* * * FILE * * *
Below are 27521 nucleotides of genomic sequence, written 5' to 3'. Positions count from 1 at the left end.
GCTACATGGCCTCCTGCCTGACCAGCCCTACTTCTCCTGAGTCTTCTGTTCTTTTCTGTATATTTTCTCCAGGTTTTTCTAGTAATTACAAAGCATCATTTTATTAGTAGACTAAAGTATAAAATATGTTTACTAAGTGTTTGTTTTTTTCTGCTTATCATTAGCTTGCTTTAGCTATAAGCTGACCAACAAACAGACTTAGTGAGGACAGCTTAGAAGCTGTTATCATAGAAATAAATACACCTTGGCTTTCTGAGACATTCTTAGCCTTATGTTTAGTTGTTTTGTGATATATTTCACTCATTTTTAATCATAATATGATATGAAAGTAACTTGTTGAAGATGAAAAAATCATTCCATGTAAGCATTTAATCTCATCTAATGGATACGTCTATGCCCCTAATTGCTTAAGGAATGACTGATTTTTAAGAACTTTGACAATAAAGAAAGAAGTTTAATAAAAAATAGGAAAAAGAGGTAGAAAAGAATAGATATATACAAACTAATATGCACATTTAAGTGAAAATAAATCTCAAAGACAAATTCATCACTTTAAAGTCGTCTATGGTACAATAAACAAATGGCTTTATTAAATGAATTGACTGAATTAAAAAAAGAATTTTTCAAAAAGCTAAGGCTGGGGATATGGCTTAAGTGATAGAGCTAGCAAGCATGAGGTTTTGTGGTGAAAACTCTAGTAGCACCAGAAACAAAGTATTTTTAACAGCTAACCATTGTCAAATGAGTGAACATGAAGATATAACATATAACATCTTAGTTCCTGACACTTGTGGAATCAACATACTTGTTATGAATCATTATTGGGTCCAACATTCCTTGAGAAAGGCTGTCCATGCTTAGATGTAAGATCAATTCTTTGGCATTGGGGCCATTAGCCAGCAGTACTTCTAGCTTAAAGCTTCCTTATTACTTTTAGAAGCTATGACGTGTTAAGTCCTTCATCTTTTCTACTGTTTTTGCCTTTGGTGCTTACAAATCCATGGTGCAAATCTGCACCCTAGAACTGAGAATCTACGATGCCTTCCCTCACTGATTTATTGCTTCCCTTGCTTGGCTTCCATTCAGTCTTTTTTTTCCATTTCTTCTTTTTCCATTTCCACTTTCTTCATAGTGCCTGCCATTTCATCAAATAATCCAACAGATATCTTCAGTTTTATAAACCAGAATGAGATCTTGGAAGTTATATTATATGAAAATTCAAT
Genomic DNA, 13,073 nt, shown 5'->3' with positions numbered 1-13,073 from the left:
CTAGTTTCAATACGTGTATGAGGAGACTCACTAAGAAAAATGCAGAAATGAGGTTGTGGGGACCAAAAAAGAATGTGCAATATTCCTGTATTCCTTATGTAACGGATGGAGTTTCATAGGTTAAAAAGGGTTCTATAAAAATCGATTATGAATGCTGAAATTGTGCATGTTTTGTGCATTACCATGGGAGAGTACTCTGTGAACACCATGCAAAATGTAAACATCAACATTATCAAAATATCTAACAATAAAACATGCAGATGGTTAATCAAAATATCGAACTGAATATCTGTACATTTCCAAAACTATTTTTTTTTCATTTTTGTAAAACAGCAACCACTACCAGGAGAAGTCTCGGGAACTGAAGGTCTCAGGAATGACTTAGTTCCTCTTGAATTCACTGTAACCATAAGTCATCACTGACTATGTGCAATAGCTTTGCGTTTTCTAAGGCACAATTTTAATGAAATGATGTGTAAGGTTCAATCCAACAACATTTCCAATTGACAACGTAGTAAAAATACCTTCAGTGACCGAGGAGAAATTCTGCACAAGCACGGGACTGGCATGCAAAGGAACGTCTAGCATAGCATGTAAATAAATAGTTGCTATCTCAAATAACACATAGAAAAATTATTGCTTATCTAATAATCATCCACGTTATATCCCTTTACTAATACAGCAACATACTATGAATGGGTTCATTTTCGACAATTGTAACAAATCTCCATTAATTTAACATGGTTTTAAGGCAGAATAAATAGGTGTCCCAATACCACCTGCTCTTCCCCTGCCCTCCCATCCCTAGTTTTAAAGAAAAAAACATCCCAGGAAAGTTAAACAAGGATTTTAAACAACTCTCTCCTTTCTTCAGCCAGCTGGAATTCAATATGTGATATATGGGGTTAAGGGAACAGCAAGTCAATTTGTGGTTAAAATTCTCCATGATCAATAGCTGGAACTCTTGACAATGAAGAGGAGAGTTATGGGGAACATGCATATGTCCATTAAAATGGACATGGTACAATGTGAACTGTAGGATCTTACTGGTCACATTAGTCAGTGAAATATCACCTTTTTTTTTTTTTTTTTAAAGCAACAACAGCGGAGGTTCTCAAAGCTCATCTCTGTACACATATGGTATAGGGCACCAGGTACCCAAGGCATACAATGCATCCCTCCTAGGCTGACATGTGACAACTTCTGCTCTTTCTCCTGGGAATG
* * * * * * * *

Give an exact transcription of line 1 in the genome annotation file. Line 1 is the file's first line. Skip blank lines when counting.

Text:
Below are 27521 nucleotides of genomic sequence, written 5' to 3'. Positions count from 1 at the left end.